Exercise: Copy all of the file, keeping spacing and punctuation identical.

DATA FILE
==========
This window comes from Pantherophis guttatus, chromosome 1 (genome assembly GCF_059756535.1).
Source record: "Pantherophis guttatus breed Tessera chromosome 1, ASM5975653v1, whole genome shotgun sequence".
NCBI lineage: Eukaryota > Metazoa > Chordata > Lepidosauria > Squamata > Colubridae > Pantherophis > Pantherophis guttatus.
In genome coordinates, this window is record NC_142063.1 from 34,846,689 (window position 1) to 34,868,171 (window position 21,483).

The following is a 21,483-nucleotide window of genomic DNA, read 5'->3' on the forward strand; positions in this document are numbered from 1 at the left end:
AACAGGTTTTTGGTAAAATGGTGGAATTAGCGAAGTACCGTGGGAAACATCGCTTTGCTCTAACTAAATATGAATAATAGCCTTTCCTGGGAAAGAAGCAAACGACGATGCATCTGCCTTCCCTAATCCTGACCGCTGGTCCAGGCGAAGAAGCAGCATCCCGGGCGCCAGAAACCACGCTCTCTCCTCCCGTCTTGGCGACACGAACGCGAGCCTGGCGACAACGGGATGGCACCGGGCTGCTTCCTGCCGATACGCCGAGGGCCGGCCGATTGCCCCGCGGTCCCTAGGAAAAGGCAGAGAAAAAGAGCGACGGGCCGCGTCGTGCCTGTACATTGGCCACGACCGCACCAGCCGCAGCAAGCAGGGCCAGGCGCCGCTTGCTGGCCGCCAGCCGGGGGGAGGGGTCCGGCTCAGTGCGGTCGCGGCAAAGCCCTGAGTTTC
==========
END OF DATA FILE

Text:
This window comes from Pantherophis guttatus, chromosome 1 (genome assembly GCF_059756535.1).
Source record: "Pantherophis guttatus breed Tessera chromosome 1, ASM5975653v1, whole genome shotgun sequence".
NCBI lineage: Eukaryota > Metazoa > Chordata > Lepidosauria > Squamata > Colubridae > Pantherophis > Pantherophis guttatus.
In genome coordinates, this window is record NC_142063.1 from 34,846,689 (window position 1) to 34,868,171 (window position 21,483).

The following is a 21,483-nucleotide window of genomic DNA, read 5'->3' on the forward strand; positions in this document are numbered from 1 at the left end:
AACAGGTTTTTGGTAAAATGGTGGAATTAGCGAAGTACCGTGGGAAACATCGCTTTGCTCTAACTAAATATGAATAATAGCCTTTCCTGGGAAAGAAGCAAACGACGATGCATCTGCCTTCCCTAATCCTGACCGCTGGTCCAGGCGAAGAAGCAGCATCCCGGGCGCCAGAAACCACGCTCTCTCCTCCCGTCTTGGCGACACGAACGCGAGCCTGGCGACAACGGGATGGCACCGGGCTGCTTCCTGCCGATACGCCGAGGGCCGGCCGATTGCCCCGCGGTCCCTAGGAAAAGGCAGAGAAAAAGAGCGACGGGCCGCGTCGTGCCTGTACATTGGCCACGACCGCACCAGCCGCAGCAAGCAGGGCCAGGCGCCGCTTGCTGGCCGCCAGCCGGGGGGAGGGGTCCGGCTCAGTGCGGTCGCGGCAAAGCCCTGAGTTTC